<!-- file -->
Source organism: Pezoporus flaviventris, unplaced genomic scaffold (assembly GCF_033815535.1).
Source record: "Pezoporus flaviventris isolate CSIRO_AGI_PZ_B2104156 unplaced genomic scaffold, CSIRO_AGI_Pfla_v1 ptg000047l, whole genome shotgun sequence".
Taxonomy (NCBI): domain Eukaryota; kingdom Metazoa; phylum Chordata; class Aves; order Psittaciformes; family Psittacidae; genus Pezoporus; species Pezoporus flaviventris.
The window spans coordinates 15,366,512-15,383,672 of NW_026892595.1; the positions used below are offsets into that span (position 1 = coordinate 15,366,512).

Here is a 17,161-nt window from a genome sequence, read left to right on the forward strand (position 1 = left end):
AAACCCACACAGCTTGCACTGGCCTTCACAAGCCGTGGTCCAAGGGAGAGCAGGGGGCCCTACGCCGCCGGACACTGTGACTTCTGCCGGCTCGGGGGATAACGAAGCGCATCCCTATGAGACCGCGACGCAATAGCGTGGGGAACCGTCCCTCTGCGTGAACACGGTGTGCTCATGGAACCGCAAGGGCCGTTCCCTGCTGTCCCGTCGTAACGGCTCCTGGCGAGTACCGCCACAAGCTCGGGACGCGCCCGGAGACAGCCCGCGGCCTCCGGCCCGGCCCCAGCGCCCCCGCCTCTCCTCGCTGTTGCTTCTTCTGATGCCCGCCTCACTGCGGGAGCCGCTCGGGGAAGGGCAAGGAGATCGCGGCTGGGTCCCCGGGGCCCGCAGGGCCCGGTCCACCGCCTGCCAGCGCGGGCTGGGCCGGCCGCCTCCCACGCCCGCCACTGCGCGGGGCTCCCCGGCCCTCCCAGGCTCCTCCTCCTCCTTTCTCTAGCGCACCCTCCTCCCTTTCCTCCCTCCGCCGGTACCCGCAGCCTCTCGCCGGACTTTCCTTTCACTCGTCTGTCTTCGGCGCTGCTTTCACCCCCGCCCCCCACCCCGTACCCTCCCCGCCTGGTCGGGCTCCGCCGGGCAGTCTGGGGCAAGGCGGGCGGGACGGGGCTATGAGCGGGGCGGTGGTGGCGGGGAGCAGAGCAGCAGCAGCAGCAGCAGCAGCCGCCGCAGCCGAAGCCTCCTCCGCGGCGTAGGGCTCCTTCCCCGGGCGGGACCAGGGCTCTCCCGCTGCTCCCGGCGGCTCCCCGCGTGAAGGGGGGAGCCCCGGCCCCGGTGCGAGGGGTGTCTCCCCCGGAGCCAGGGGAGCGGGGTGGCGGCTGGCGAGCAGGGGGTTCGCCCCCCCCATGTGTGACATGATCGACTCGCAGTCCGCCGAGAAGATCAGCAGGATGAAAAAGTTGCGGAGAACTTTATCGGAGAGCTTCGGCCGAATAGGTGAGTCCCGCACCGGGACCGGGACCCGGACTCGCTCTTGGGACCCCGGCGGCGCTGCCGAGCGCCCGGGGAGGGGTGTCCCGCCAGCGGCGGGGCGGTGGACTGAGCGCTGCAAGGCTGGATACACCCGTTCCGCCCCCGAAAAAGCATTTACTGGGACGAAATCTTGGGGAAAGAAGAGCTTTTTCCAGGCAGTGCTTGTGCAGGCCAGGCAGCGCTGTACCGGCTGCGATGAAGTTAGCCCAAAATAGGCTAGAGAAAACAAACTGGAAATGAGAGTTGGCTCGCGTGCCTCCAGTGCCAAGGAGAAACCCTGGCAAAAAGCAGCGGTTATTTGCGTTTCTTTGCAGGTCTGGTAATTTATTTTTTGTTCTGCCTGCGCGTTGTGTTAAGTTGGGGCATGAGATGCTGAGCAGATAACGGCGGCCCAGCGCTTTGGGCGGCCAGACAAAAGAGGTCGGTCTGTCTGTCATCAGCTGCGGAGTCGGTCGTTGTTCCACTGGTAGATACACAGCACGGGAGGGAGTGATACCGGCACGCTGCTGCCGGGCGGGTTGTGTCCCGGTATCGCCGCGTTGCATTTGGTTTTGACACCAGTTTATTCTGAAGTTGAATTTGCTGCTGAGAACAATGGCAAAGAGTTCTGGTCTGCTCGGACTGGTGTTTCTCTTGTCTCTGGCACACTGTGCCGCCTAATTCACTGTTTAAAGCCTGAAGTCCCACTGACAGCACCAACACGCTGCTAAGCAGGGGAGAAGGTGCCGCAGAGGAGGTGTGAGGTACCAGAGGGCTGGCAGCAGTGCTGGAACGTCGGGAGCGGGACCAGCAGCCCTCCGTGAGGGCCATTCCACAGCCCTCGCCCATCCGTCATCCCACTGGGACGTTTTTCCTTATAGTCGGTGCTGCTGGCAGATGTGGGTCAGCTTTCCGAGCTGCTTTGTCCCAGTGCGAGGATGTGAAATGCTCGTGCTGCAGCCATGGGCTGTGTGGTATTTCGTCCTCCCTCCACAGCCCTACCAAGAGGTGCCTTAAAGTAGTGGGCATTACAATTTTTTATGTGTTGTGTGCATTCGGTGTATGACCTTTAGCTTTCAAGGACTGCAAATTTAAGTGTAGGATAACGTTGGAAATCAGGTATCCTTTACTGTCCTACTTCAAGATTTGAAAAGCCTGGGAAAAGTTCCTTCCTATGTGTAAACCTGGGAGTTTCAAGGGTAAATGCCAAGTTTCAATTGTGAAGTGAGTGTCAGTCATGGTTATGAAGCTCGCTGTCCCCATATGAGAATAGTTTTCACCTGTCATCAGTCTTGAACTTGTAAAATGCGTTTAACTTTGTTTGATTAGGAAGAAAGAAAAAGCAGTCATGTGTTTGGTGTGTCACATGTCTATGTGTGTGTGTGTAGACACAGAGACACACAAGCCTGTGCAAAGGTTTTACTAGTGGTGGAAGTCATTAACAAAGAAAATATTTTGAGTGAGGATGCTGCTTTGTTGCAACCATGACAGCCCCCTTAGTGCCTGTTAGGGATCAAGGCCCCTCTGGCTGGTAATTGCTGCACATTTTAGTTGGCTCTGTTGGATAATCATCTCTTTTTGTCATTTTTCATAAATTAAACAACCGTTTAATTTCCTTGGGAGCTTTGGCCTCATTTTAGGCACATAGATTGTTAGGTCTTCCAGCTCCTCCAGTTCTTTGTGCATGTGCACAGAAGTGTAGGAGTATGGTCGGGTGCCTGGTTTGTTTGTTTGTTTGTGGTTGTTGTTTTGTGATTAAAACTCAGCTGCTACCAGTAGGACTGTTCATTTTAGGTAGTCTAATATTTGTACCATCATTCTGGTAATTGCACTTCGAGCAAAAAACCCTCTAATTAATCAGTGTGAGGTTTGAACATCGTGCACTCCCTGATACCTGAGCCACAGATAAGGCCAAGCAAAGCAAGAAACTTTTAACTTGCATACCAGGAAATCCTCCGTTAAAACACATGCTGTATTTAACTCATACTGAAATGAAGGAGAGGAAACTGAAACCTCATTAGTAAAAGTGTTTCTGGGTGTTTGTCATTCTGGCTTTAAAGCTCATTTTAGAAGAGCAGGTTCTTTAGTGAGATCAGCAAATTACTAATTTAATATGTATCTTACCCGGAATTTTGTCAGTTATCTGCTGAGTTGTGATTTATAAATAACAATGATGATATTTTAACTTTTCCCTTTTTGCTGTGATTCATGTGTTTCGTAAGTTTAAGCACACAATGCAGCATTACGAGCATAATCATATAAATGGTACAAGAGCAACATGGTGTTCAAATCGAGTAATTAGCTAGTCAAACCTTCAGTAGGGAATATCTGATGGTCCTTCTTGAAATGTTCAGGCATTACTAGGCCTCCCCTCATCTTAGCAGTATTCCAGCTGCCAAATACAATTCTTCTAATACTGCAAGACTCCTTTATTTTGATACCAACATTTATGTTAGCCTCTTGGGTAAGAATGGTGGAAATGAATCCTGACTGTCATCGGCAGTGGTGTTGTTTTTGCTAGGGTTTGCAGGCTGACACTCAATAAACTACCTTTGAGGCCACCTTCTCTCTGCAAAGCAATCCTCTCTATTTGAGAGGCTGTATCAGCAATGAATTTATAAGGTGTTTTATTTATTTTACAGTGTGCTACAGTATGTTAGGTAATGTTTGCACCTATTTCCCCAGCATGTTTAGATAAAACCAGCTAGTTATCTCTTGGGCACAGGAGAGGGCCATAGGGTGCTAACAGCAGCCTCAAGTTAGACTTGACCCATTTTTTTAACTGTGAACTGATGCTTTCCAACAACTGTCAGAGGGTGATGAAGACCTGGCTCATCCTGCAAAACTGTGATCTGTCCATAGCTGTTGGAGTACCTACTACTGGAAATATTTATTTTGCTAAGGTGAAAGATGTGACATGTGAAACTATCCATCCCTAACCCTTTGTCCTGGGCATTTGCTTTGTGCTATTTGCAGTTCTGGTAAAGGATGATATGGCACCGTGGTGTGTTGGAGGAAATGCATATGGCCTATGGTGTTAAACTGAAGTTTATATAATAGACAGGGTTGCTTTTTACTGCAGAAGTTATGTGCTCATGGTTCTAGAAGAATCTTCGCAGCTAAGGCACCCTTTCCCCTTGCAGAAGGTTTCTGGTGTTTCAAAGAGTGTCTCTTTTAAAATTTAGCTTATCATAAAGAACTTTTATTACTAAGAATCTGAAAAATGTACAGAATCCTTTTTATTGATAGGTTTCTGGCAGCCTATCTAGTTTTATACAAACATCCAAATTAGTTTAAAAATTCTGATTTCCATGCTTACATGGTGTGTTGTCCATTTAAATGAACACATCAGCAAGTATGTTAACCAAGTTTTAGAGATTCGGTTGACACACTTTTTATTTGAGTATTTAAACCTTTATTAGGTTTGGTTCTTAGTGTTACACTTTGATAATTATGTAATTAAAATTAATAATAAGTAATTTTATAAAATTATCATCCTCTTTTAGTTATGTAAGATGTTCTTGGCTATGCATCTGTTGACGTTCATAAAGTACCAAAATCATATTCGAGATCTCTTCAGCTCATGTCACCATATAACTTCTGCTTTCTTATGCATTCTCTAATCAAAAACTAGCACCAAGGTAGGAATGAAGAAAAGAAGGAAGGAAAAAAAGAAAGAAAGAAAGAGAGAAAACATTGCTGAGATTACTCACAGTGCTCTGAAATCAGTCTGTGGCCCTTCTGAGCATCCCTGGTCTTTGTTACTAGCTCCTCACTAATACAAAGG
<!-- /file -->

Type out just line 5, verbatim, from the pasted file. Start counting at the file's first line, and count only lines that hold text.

Here is a 17,161-nt window from a genome sequence, read left to right on the forward strand (position 1 = left end):